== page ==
This Cool Art Installation Lets You Control the Lights on the Science World Dome
Swing by the False Creek seawall this August to get the chance to personally control the night-time lights on Science World.
August 4, 2017
There’s no denying that Vancouver’s public art scene is growing. Between the Mount Pleasant Mural Fest and Alley-Oop on Hastings, new and exciting projects are emerging in the city everyday for Vancouverites to enjoy. One new public art installation is coming to Vancouver’s night skyline by letting the public alter the outdoor lights of the iconic Science World building in real time.
“We’re calling it ‘OH!’ because that’s how people react when they see it,” says Alex Beim, creative director and founder of Tangible Interaction, the creative studio responsible for the project. “We want to accentuate a sense of surprise and wonder.” OH! is an interactive piece that lets users decide how the exterior of Science World glistens through a hands-on miniature model replica of the building.
This control centre, found on the Olympic Village sea wall, uses 240 sensors to measure the movement of and distance between people’s hands, which in turn control the lights on the actual dome—the closer your hands are to the replica, for example, the brighter the lights will be. Beim has also programmed six light animations that users can activate with specific motions: if you tap the model, a ring of light will appear, which you can then move by tracing your finger along the model globe.
The installation will open to the public on Friday, August 4, and will remain active every Friday and Saturday throughout August. On it’s first weekend, Science World will light up to form a rainbow celebrating Vancouver’s Pride Festival. The general public is free to interact with the model replica and alter the skyline with their two hands. “The experience is simple and because of that, it speaks to everyone,” says Beim. “This piece empowers people to participate and creates social interaction. We wanted to create an attractive piece of art that brings people together and makes them talk to each other.”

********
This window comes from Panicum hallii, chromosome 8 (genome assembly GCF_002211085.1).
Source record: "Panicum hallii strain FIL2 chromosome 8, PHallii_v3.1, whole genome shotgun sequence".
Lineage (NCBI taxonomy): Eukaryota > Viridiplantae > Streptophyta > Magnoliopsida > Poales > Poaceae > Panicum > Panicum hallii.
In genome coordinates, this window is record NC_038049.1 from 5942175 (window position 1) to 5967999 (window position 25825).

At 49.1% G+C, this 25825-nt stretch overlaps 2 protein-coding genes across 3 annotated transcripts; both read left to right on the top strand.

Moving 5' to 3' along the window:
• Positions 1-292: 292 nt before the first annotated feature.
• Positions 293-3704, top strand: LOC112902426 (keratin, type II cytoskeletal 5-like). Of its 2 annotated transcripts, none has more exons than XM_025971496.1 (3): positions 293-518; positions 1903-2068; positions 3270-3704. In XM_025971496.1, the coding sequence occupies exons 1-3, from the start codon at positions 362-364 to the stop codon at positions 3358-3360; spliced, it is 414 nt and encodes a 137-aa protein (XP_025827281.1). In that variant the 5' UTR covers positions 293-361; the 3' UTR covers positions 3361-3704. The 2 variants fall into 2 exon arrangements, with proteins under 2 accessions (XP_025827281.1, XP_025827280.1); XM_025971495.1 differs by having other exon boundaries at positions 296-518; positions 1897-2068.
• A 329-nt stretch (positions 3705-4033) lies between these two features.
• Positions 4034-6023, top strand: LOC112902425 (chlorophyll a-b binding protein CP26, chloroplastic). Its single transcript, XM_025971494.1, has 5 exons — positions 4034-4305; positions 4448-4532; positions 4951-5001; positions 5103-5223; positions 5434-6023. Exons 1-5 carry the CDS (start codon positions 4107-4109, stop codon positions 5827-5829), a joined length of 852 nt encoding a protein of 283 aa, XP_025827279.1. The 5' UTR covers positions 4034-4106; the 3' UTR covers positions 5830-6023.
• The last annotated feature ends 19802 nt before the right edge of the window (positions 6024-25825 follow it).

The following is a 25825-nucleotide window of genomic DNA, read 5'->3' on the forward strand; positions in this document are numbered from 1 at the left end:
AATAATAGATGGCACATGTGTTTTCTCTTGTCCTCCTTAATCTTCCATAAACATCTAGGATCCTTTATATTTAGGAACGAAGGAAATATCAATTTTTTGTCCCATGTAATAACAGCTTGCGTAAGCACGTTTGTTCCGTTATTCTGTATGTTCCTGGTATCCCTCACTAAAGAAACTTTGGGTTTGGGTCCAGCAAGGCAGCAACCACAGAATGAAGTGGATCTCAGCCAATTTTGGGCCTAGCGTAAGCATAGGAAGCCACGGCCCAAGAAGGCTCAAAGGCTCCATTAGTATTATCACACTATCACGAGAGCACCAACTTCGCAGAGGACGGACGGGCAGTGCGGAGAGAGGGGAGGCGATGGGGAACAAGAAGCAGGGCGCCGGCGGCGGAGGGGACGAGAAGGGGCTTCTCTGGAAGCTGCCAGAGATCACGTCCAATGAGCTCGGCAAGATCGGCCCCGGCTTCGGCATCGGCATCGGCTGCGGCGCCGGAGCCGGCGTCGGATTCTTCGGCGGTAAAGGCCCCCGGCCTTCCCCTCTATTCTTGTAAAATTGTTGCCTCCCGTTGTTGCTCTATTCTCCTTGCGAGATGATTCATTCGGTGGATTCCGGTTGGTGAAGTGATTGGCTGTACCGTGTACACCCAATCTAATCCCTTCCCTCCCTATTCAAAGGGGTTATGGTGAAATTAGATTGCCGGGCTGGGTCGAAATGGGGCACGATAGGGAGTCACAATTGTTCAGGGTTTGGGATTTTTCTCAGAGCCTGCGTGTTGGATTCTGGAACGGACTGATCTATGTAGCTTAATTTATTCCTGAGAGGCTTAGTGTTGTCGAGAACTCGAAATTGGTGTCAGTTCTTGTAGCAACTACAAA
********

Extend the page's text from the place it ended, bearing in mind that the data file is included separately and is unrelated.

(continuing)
Beim’s vision for the project first came to him back in 2008. “When you go to Science World, everything is hands-on so people can experience the science and technology,” he says. “So I thought, what could be better than taking that experience outside of the museum and making the whole building an experience?”
The original proposed site for the project was on the Cambie Bridge, but when the Olympic Village was built in 2010, Beim realized that the art installation would receive more traffic there. Funds needed to illuminate Science World were secured through a grant covered by Creative BC.
This isn’t the first time Tangible Interaction has worked with Science World to create interactive art. Halo, a light-based installation that activates when someone touches the artwork, is one permanent fixture in Science World that Beim created. For years, Tangible Interaction has worked tirelessly with various groups in Vancouver to create work to contribute to the growing public art scene in the city.
Recently, the group was commissioned by the Downtown Vancouver Business Improvement Association to transform the alleyway behind the Orpheum theatre into a vibrant public space. This project, called FIELD, also uses sensors that respond to movement to create light and sound in the laneway. FIELD is one of many projects that Beim and Tangible Interaction do to encourage the local public to interact with each other. “Technology is constantly stealing you away from the moment,” Beim says. “Instead of feeling present and grounded, you’re just getting lost in your phone. I want to use technology to bring it back and to make you feel connected. I want to bring people together and make them feel alive.”
The inventiveness behind OH! and Alex’s other projects comes from his early childhood experiences. “As a kid, there’s a lot of joy in doing something really simple, like playing with a massive ball, helium balloons, or even playing with toy planes,” says Beim. “That ability to simply connect and enjoy something like that doesn’t die—we just stop looking at the world that way. Everything starts to become formal and square.”
As he and others contribute to the evergrowing art scene in the city, Alex hopes that his work can shake-up how Vancouverites socialize with one another. The drive to create interactive art for him comes from his interest in unlocking the inner childlike curiousity and the openness to interact with new people and things that rests in each person.
“My inspiration is to teach people to be surprised and connect with others in a more emotional way.” Beim says, “I’m just trying to bring them back to being children at heart. I think we all have it, and a simple moment that makes you say ‘Oh!’ can do that.”